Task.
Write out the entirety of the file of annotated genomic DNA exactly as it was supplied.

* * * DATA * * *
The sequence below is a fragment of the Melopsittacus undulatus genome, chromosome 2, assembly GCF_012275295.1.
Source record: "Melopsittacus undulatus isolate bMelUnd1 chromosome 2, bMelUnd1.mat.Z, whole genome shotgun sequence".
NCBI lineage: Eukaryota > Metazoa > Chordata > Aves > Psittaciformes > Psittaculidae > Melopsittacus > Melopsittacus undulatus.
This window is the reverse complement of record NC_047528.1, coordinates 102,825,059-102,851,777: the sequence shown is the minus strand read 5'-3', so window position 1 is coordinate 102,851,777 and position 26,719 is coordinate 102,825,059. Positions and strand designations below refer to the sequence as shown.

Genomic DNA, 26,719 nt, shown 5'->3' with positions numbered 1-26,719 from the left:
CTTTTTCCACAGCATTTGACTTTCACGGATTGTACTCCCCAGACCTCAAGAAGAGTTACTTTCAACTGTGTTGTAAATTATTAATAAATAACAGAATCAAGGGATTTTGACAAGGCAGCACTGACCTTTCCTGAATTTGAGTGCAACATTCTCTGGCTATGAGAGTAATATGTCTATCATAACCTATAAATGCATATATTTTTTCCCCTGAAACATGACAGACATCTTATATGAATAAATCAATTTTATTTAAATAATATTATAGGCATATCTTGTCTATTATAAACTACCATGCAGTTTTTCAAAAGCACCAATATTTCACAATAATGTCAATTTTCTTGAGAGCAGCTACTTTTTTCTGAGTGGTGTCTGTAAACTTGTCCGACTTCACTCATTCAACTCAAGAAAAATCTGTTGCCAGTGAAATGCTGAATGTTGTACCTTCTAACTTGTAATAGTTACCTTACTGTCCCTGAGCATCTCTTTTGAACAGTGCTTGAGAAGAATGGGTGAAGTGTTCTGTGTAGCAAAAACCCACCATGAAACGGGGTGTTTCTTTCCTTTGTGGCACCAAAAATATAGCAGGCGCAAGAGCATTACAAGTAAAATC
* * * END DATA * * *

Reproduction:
The sequence below is a fragment of the Melopsittacus undulatus genome, chromosome 2, assembly GCF_012275295.1.
Source record: "Melopsittacus undulatus isolate bMelUnd1 chromosome 2, bMelUnd1.mat.Z, whole genome shotgun sequence".
NCBI lineage: Eukaryota > Metazoa > Chordata > Aves > Psittaciformes > Psittaculidae > Melopsittacus > Melopsittacus undulatus.
This window is the reverse complement of record NC_047528.1, coordinates 102,825,059-102,851,777: the sequence shown is the minus strand read 5'-3', so window position 1 is coordinate 102,851,777 and position 26,719 is coordinate 102,825,059. Positions and strand designations below refer to the sequence as shown.

Genomic DNA, 26,719 nt, shown 5'->3' with positions numbered 1-26,719 from the left:
CTTTTTCCACAGCATTTGACTTTCACGGATTGTACTCCCCAGACCTCAAGAAGAGTTACTTTCAACTGTGTTGTAAATTATTAATAAATAACAGAATCAAGGGATTTTGACAAGGCAGCACTGACCTTTCCTGAATTTGAGTGCAACATTCTCTGGCTATGAGAGTAATATGTCTATCATAACCTATAAATGCATATATTTTTTCCCCTGAAACATGACAGACATCTTATATGAATAAATCAATTTTATTTAAATAATATTATAGGCATATCTTGTCTATTATAAACTACCATGCAGTTTTTCAAAAGCACCAATATTTCACAATAATGTCAATTTTCTTGAGAGCAGCTACTTTTTTCTGAGTGGTGTCTGTAAACTTGTCCGACTTCACTCATTCAACTCAAGAAAAATCTGTTGCCAGTGAAATGCTGAATGTTGTACCTTCTAACTTGTAATAGTTACCTTACTGTCCCTGAGCATCTCTTTTGAACAGTGCTTGAGAAGAATGGGTGAAGTGTTCTGTGTAGCAAAAACCCACCATGAAACGGGGTGTTTCTTTCCTTTGTGGCACCAAAAATATAGCAGGCGCAAGAGCATTACAAGTAAAATC